Iran could have enough launchers to send a salvo of medium range ballistic missiles that would overwhelm Israeli ballistic missile defense systems, according to a Wednesday report from IHS Jane’s.
A May, 26 broadcast on Iranian television showcased a collection of transporter erector launchers (TELs) capable of launching the Iranian Shahab-3 guided ballistic missiles.
“Iranian television footage showed at least 26 TELs lined up in two rows for the event, which marked their purported delivery to the Islamic Revolution Guards Corps (IRGC) Aerospace Force, which operates the country’s ballistic missiles,” according to the report.
The Shahab-3 is based on a North Korean design and is capable striking Israel from Iranian territory.
“The delivery of such a large number of missile launchers demonstrates the Islamic Republic of Iran’s self-sufficiency in designing and building the strategic system and shows the Iranian Armed Forces’ massive firepower and their ability to give a crushing response to the enemy,” Defense Minister Brigadier General Ahmad Vahidi said in a report carried by Iranian state news.The more missiles Iran can launch at once, “the greater its chances of overwhelming defensive systems, such as Israel’s Arrow, which only have a limited number of interceptors ready to launch at incoming targets,” according to the Jane’s report
Iranians have seen it before: A youngish presidential candidate firing up crowds with fist-waving rants against the West, then displaying his Islamist bona fides with courtesy calls to hard-line clerics.
Saeed Jalili, familiar to outsiders because of his prominence as a nuclear negotiator, has tried to distance himself from outgoing president Mahmoud Ahmadinejad, who has fallen out with the clerical leadership that controls Iran. But he is employing the same strategy that worked for Ahmadinejad eight years ago — and in the murky world of Iranian politics, where there are no credible polls and elections are a highly controlled affair, it has made him, for many, the presumed front-runner.
“No compromise! No submission!” shouted supporters at rallies this week that had men in front and women segregated in the back.
Iran has no credible voter polling to handicap the candidates, but there is a sense of momentum behind Jalili. He is clearly popular with the ruling clerics who hand-pick the ballot list and faced widespread accusations of vote rigging four years ago to keep Ahmadinejad in power.
Secretary of State John Kerry said Friday he is not optimistic that Iran’s upcoming election will produce any change in the country’s nuclear ambitions, which the US and others believe are aimed at developing atomic weapons. He also reiterated the long-standing US position that it would be “unacceptable” for Iran to acquire a nuclear weapon.
Kerry’s comments came as the Obama administration again ramped up sanctions against Iran to try to force it to prove that its nuclear intentions are peaceful by cutting off much-needed outside state revenue. The sanctions target Iran’s petrochemicals industry, the largest source of funding for Iran’s nuclear program after oil.
On minute, Russian spokesmen declare that Moscow is only filling standing contracts with Syria for the sale of weapons, i.e. – S-300 anti-air missiles; the next, that delivery will take place only in the second quarter of 2014 (ahead of Syria’s presidential election). Then, after those spokesmen previously declared that Russia would only fill outstanding arms contracts, Serge Korotkov, head of the MiG company came out with the news Friday, May 31, that a Syrian delegation was in Moscow to discuss “a new contract” for the sale of “more than 10” MiG-29 M/M2 fighters.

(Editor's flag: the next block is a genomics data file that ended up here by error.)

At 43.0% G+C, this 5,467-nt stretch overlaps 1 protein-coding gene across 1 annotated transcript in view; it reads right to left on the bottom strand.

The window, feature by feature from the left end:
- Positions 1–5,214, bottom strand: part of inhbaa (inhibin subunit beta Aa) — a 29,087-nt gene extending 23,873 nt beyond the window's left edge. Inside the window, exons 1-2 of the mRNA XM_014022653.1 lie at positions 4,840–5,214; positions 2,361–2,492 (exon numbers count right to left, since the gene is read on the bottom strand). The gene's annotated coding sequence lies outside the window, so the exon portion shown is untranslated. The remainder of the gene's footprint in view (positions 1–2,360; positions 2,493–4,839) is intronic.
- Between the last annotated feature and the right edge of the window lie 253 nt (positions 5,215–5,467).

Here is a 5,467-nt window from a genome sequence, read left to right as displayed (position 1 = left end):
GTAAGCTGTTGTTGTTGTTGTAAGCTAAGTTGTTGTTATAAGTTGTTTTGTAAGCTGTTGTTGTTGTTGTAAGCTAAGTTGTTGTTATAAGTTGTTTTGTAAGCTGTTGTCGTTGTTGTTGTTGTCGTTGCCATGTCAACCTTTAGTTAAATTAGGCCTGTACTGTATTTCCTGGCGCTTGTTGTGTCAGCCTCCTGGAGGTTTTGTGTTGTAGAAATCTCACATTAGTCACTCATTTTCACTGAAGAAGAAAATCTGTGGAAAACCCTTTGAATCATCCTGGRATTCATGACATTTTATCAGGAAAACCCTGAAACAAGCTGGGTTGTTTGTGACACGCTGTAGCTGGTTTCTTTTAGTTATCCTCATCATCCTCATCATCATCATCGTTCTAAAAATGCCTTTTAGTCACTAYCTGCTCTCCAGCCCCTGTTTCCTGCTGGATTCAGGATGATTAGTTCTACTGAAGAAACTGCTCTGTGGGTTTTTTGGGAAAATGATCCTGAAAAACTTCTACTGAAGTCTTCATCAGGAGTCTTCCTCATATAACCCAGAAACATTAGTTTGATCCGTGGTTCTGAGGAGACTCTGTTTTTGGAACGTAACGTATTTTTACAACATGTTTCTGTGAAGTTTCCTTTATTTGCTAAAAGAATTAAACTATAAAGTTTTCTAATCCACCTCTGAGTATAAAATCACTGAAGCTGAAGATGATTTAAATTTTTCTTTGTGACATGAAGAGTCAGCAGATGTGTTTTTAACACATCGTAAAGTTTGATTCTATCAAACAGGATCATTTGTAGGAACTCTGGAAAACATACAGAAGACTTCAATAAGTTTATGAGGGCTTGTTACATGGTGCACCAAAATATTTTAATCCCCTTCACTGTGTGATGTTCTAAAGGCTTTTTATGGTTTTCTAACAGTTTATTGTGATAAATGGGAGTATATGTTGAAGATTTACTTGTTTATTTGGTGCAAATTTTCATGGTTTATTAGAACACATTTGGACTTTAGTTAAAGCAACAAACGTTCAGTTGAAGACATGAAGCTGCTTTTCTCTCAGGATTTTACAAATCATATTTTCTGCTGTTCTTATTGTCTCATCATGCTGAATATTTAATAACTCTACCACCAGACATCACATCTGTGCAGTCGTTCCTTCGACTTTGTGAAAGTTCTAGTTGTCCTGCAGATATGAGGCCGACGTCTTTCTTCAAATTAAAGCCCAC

Russian fighter-bomber is designed to operate in complex electronic jamming environments. It is therefore just what the Syrian army lacks for overcoming the Israeli Air Force’s ability to disable Syria’s Russian-made electronic warfare systems.
Moscow is therefore offering to provide Bashar Assad and his air force with a key resource for delivering on the statement he made in a TV interview Thursday, May 30: “We have informed all foreign parties that we will retaliate against any future Israeli attack.”
Our military and Russian sources say that the conflicting Russian statements on weapons sales to Damascus have two motives:
1. To lay down a smoke screen for concealing the true nature and volume of the military equipment Moscow is shipping to Assad and his army by airlift. Its transports land and unload their freight at various Syrian airfields, including Aleppo and Latakia. Without the Russian and Iranian air corridors, the Syrian army would soon run out of the ammunition, spare parts and fuel, needed day to day for keeping up its war on the rebels.
2. To spread a fog fraught with Russian menace for scaring Israel, the United States, Britain, France and Turkey off any thought of military intervention in the Syrian conflict.
Implicit in the Russian stance is that the Syrian war which has already spread to Lebanon thanks to Hizballah’s participation in the fighting will next spill over into Israel. Moscow is playing the S-300 missiles and MiG-29 M/M2 warplanes as pieces in its game against Israel too on the Syrian chessboard.
Im glad Israel has the God of the universe on their side, so if God is with them who can be against them... And us also..
Good point David, and it is always worth remembering this fact!
Sure is Scott, especially when you look at the world we live in today were evil seems to prevail, but the thing i love the most, is that Jesus will have the last say.
I often picture that day when he comes back, i can't imagine the guilt people will have for rejecting him.
I seen a quote before, it said something like "In the last days those who were fools for Christ will suddenly be seen to be wise and those who were seen to be wise will suddenly be seen to be fools".
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